Science for the People: Line 3 Hot Potato

As members of Science for the People-Twin Cities Chapter, we are organized around the principle that science is a set of tools that can and should be used to advance human and environmental justice, rather than corporate profiteering resulting in ecocide and genocide. Acting on this principle has brought us into the Line 3 struggle and the fight for Missing and Murdered Indigenous Relatives (MMIR), where powerful state institutions and actors use the veneer of science to shield themselves from accountability, while failing to take action consistent with what we know about the science of climate, land, and water. These climate-related experiences push us to tell these stories and amplify grassroots movements. We recognize that the coordination of scientific research to support the movement against Line 3 does not add new information about the devastating impacts of this pipeline, but instead supports and upholds the knowledge held by the original caretakers and stewards of this land, the Dakota and Anishinaabe peoples. We are grateful to collaborate with visionary indigenous and non-indigenous leaders in the effort to Stop Line 3 and MMIR and create a peaceful, just earth. Peter Levin, a graduate student in environmental and science education, led the editing and technical production of this film. The creative ideas, inspiration, planning, and acting was a collective effort of students, scientists, and indigenous leaders.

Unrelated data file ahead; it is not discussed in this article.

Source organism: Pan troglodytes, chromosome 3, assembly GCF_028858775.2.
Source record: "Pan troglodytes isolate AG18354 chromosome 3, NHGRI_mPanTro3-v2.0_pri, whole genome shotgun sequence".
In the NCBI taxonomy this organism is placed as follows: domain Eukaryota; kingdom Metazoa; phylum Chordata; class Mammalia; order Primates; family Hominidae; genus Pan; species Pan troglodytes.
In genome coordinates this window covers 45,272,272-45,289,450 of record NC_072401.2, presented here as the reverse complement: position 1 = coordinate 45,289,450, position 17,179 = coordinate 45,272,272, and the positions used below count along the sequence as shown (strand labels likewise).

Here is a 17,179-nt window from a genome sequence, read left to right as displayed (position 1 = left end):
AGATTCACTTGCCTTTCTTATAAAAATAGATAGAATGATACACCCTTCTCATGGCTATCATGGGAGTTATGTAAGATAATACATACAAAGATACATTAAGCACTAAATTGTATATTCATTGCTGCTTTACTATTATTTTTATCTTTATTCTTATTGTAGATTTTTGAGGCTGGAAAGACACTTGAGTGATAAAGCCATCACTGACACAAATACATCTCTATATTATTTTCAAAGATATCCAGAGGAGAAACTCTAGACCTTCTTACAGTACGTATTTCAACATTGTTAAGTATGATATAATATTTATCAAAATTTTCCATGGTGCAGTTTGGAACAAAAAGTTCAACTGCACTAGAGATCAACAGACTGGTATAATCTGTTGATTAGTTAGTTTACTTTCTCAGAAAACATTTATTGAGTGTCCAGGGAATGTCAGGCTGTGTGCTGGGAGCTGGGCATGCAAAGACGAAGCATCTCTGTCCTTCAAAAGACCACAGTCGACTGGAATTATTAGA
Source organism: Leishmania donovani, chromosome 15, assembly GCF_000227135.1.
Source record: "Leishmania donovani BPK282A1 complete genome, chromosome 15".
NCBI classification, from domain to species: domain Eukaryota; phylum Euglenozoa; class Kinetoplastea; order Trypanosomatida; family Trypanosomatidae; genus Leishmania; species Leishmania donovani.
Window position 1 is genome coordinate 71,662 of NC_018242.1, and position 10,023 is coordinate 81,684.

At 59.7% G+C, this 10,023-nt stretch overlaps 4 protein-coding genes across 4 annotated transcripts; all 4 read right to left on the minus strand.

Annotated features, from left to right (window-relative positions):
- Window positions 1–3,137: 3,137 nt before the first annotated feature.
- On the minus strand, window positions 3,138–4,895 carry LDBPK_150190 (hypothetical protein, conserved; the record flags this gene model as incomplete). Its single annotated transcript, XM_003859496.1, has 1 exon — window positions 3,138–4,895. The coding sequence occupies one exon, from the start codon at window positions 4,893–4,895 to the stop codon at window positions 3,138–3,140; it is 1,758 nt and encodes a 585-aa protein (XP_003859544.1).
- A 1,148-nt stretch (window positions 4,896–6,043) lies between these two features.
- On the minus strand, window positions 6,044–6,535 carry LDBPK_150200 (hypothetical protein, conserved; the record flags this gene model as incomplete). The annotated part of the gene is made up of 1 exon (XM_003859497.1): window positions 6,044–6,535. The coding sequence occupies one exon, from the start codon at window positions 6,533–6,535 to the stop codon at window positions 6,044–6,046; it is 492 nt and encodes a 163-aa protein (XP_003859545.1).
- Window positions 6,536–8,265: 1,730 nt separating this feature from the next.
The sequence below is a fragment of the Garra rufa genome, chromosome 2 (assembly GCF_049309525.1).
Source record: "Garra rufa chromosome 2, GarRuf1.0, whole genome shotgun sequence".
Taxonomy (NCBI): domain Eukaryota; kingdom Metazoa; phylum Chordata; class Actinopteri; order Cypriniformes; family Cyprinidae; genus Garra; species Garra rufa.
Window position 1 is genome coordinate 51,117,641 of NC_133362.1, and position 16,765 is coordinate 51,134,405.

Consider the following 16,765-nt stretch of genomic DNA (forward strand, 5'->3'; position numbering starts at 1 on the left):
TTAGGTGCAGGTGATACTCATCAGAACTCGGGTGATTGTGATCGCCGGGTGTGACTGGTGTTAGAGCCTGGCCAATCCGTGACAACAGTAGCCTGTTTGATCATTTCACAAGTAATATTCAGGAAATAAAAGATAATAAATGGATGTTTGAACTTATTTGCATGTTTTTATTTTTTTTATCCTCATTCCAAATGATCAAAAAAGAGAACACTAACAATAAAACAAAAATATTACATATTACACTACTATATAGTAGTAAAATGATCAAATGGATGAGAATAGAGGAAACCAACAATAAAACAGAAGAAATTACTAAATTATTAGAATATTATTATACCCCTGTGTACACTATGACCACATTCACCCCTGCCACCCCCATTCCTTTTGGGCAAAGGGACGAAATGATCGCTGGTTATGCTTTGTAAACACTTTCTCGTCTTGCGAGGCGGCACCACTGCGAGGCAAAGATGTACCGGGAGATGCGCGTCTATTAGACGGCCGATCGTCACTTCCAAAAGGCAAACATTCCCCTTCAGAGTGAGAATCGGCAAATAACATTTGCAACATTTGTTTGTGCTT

This film is the product of a group of students, activists, and indigenous leaders living through the struggle to influence the policy process on the Line 3 oil pipeline permit. The fight to keep it in the ground and halt the approval on this climate change-accelerating pipeline revealed to us how broken the permit system is. As a collective of scientists, students, and activists we created this film to demonstrate how different agencies toss the responsibility of the permit process around like a hot potato, ultimately, failing to recognize the damaging impacts Line 3 will have on Minnesota’s environment, indigenous communities, and the climate. This film’s narrative is drawn from the actual events of the permit process and is filled with scientific facts on Line 3 including that it would take 1-2% of the entire earth’s carbon budget per the Paris Accords, in terms of amount of carbon the pipeline would move it equates to 50 coal powered plants, it threatens to spill into the Mississippi River watershed, and violates Ojibwe treaty rights. The grassroots effort to stop Line 3, which is in construction currently, is growing and this project fills a gap in public knowledge of how the permit process failed. Our call to action is to urge President Biden to take responsibility in halting the construction of Line 3 in order to prevent accelerating the climate crisis, support the rights and health of indigenous communities, and protect Minnesota’s environment.